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The Theatreguide.London Review

Deathwatch
The Print Room  Spring 2016

Like his all-female play The Maids, Jean Genet's 1947 Deathwatch is a study in power and sexuality among three characters, in this case male prisoners sharing a cell (a fourth actor plays some small walk-on roles). 

But unlike The Maids, which largely demonstrates through action the fluid relationship among its three, Deathwatch has the characters talk about it at length, analysing and philosophising on the nature of power, desire, free will and fate. 

They don't reach many definitive conclusions, which gives their talk a circular quality that can make it pretty heavy going, and Deathwatch may be one of the longest 75 minutes you spend in a theatre. 

The men live in a hierarchy built on the seriousness of their crimes one of the things that attracted social critics like Sartre to this play was the suggestion that a greater criminal could be a greater man along with their sexuality and the others' need for them. 

At the top of the pile, Green-Eyes has physical beauty, the status of a murderer among thieves, the special aura of being condemned to death, and the reflected glory of being a reputed friend of the never-seen almost mythic convict kingpin Snowball. 

Hardman Lefranc draws some power from his threats of violence and from the fact that he can read and write, which makes Green-Eyes need him, but he depends on Green-Eyes for reflected glory and on the weakling Maurice to have someone to bully. 

Maurice is at the bottom of the pecking order, but he too has beauty and is adept at small passive-aggressive attacks that can sting if not severely wound. 

Until a moment of violence near the end, if anything can be said to happen during the play, it is Lefranc positioning himself to move up when Green-Eyes is executed, setting up conversations that will display and affirm his power. 

Green-Eyes is inclined to withdraw into his own solitary musings on death, but he is repeatedly drawn into the discussions, as much to re-affirm his dominance as to have much to say, while Maurice generally hovers around the edges, goading the others on.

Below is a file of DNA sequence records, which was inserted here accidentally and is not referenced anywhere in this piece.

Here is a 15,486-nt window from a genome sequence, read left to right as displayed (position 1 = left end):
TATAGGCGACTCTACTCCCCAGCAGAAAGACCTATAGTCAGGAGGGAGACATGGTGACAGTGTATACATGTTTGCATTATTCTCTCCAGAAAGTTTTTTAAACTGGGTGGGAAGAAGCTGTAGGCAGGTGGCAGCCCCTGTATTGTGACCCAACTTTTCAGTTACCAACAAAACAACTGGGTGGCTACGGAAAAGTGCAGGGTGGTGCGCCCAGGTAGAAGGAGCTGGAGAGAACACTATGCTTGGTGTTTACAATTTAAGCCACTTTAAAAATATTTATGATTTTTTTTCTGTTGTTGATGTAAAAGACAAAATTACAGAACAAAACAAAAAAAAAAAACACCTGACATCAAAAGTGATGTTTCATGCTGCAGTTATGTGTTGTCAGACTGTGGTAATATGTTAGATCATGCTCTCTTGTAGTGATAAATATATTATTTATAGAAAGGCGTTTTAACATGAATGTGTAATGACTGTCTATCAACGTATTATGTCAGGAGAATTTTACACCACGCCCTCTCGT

It is a very, very static play, and a very, very talky one. Among playwrights, only Shaw consistently, and a few other writers occasionally, have been able to make the action-less discussion of ideas theatrically alive. 

Here too much of the talk almost inevitably goes nowhere for it to keep a firm hold on our attention while, unlike in The Maids, the power hierarchy in Deathwatch is very limited in its fluidity, removing that potential source of dramatic tension. 

Director Geraldine Alexander seems to have given each of her actors a single note to play, with very little scope for development or variation. 

Tom Varey's Green-Eyes wants to be left alone to philosophise internally and resents being drawn into Lefranc's games. Donny Lee Wynter plays Lefranc as always pushing at the others, grasping at more psychological territory on which to build his power, while Joseph Quinn's Maurice is the sly weakling who knows he will lose every battle but hopes to get in a few ego-boosting blows before he does. 

David Rudkin's new translation makes the occasional slip ('You think I've not sussed?') but largely captures Genet's blend of masculine crudity and self-conscious attempts to sound profound, a mixed blessing since it is lines like 'At my feet already there's a new-dug grave' and 'Perhaps there is someone else, a Big Beast, big above them all, who bears the weight for all the world' that keep bogging the play down and making it such a heavy slog.

Gerald Berkowitz

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Review -   Deathwatch - Print Room 2016


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